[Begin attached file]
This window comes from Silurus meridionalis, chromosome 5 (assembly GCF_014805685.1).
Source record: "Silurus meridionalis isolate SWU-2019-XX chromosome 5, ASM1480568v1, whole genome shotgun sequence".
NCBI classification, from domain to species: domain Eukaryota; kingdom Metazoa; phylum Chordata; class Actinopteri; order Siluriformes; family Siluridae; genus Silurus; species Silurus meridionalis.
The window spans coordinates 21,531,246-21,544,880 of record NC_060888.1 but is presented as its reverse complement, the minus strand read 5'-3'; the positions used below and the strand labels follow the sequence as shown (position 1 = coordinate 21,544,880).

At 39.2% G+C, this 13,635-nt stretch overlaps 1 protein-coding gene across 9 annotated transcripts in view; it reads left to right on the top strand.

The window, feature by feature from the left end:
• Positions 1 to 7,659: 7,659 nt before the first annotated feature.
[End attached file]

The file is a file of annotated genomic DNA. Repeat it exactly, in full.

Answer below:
This window comes from Silurus meridionalis, chromosome 5 (assembly GCF_014805685.1).
Source record: "Silurus meridionalis isolate SWU-2019-XX chromosome 5, ASM1480568v1, whole genome shotgun sequence".
NCBI classification, from domain to species: domain Eukaryota; kingdom Metazoa; phylum Chordata; class Actinopteri; order Siluriformes; family Siluridae; genus Silurus; species Silurus meridionalis.
The window spans coordinates 21,531,246-21,544,880 of record NC_060888.1 but is presented as its reverse complement, the minus strand read 5'-3'; the positions used below and the strand labels follow the sequence as shown (position 1 = coordinate 21,544,880).

At 39.2% G+C, this 13,635-nt stretch overlaps 1 protein-coding gene across 9 annotated transcripts in view; it reads left to right on the top strand.

The window, feature by feature from the left end:
• Positions 1 to 7,659: 7,659 nt before the first annotated feature.